In the aftermath of Brown’s dramatic execution, many Northern whites (especially abolitionists) considered John Brown to be a Christ-like figure. Ralph Waldo Emerson famously declared in a speech that Brown would “make the gallows holy like the cross.” Henry David Thoreau, in “A Plea for Captain John Brown,” lambasted Christians who condemned Brown as hypocritical and rebuffed pacifists who believed that slavery could be abolished “by the President, or by some political party.” Across the North, newspapers decrying Brown’s violent tactics were at the same time in awe of his willingness to stoically sacrifice himself for abolitionism. At the height of the Civil War, “John Brown’s Body” became one of the most popular anthems among Union soldiers, who joyously sang about how Brown’s “soul goes marching on,” glorifying and immortalizing him for years to come. Yet just as many of these singing soldiers were not necessarily dedicated to the cause of anti-slavery, let alone to racial justice, neither were many others who hummed the song or found inspiration in John Brown. Two years after Brown’s execution, writer, suffragist, and free soiler Julia Ward Howe wrote new lyrics to “John Brown’s Body” that preserved the biblical imagery of the original song while also eliminating every mention of Brown and abolitionism. Her sanitized version became a more general, recognizable patriotic anthem blasted and belted at sports games, parades, and inaugurations: “The Battle Hymn of the Republic.”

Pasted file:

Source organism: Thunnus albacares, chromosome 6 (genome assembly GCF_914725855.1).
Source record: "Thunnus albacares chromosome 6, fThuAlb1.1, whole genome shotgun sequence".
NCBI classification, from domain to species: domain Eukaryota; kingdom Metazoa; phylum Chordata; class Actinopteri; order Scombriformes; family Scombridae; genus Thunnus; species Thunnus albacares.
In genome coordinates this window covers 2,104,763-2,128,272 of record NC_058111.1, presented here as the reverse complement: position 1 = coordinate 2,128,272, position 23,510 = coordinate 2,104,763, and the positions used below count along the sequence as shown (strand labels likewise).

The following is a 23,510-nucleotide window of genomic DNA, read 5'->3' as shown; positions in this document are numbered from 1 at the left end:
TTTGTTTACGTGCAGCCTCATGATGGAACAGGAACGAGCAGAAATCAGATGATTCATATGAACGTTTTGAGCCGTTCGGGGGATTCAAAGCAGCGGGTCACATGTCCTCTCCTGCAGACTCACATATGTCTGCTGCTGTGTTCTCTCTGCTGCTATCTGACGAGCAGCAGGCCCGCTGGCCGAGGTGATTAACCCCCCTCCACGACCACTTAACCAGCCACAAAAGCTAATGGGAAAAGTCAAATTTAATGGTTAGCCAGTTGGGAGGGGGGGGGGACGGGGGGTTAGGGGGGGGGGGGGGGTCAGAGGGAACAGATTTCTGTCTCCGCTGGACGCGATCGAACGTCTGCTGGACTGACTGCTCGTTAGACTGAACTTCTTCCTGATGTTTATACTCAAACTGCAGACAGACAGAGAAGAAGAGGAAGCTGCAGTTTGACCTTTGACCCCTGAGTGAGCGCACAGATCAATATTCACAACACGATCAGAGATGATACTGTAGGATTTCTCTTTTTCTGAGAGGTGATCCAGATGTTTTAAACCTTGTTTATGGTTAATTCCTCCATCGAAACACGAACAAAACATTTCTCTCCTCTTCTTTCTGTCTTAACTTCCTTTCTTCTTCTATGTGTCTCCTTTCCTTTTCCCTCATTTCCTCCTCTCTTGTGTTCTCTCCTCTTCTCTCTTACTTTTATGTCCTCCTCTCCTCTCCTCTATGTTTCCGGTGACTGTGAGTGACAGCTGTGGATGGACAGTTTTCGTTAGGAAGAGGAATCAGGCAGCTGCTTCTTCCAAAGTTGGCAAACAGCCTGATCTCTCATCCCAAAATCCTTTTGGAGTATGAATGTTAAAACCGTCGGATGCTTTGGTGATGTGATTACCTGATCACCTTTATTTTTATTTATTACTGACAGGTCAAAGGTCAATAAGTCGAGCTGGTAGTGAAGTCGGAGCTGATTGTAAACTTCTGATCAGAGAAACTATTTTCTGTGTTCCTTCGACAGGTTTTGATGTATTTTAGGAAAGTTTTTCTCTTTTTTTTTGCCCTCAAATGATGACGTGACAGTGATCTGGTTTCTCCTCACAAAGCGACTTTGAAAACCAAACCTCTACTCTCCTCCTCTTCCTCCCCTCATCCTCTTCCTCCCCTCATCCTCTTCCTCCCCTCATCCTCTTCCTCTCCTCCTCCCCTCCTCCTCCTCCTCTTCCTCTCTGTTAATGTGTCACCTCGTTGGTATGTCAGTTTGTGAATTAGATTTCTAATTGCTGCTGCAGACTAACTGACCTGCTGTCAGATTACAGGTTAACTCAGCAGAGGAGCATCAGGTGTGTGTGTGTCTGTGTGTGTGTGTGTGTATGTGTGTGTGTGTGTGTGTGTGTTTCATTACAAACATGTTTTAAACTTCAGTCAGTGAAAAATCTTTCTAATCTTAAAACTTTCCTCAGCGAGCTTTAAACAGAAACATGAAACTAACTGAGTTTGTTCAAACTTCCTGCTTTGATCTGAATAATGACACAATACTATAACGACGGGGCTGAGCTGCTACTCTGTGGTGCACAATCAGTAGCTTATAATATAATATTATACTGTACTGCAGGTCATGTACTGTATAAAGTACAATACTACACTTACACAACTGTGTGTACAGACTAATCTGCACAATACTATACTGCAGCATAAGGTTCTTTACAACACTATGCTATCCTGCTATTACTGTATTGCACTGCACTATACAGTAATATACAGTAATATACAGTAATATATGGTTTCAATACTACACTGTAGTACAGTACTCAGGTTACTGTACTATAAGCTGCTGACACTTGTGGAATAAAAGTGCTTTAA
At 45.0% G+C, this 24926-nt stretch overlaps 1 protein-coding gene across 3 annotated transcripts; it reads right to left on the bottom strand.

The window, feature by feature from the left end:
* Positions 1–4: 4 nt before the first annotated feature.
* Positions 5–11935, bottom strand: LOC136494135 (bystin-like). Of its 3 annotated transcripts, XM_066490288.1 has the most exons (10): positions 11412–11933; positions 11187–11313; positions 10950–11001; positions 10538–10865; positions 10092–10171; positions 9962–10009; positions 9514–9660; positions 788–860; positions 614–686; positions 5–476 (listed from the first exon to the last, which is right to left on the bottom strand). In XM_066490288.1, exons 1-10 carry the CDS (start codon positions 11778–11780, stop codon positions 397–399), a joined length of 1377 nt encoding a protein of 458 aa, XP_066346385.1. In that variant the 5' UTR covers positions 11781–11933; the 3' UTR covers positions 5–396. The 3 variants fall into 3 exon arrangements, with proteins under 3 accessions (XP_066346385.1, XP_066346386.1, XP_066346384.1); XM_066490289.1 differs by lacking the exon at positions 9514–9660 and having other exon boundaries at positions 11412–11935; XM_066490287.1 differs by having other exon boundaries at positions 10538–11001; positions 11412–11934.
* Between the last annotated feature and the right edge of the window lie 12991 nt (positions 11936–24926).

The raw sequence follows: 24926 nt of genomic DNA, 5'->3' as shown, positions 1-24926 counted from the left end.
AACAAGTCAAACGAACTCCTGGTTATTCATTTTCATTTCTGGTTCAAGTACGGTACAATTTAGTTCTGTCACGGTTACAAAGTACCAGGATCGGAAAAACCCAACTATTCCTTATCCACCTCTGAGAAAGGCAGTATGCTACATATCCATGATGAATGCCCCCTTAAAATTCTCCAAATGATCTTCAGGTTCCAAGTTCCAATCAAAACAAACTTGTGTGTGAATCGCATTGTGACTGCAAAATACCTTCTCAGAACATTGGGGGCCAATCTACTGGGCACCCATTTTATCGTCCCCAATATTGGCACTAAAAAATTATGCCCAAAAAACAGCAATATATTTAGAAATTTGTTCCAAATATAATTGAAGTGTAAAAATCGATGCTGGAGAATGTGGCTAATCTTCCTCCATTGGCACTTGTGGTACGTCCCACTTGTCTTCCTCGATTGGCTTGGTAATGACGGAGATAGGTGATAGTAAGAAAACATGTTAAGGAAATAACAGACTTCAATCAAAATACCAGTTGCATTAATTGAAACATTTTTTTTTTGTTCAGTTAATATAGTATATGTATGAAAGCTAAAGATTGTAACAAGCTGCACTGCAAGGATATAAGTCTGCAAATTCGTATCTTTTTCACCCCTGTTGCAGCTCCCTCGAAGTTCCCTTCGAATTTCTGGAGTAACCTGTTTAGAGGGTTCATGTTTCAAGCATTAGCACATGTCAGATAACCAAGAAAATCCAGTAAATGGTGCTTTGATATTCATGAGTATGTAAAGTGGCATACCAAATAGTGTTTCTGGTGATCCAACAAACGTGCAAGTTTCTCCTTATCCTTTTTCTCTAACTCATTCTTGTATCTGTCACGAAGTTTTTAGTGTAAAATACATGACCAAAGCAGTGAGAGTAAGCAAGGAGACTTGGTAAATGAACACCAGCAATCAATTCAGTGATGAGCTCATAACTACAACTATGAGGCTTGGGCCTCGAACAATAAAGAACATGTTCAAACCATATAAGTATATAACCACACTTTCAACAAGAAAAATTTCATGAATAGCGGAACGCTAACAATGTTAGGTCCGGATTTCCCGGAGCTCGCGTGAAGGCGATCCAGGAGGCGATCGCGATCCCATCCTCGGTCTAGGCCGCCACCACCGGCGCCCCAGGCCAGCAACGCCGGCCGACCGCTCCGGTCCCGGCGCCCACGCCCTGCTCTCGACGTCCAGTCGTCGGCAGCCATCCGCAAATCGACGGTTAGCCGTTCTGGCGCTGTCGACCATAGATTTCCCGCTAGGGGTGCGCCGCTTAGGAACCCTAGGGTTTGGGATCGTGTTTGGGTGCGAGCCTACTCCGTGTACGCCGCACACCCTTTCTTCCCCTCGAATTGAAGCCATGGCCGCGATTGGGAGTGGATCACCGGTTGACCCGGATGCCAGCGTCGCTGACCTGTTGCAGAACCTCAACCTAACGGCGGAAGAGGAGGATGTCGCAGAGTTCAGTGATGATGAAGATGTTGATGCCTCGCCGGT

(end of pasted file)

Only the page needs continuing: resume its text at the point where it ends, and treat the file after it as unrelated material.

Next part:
Activist, actor, and singer Paul Robeson’s rendition of “John Brown’s Body.”
Brown’s ubiquity didn’t mean that white Northerners all agreed on his actions. Thousands of white Northerners gathered to hear anti-Brown speeches after his death. Even abolitionist, staunch pacifist, and founder of the American Anti-Slavery Society, William Lloyd Garrison, called Brown’s raid of Harper’s Ferry “misguided, wild, and apparently insane.” While Garrison and Brown both rejected the notion that slavery could be voted out through political processes, Garrison believed in the power of “moral suasion” – that is, using appeals to the morality of slavery sympathizers – to end slavery, whereas Brown had long been an advocate of using direct, often violent, action to drive fear into the hearts of pro-slavery forces. Perhaps most revealingly, ex-Whig senator Edward Everett told a crowd in Boston that John Brown wanted to make the United States into a miniature Haiti, replicating the “midnight burnings, wholesale massacres, and the merciless tortures” which supposedly defined the Haitian Revolution.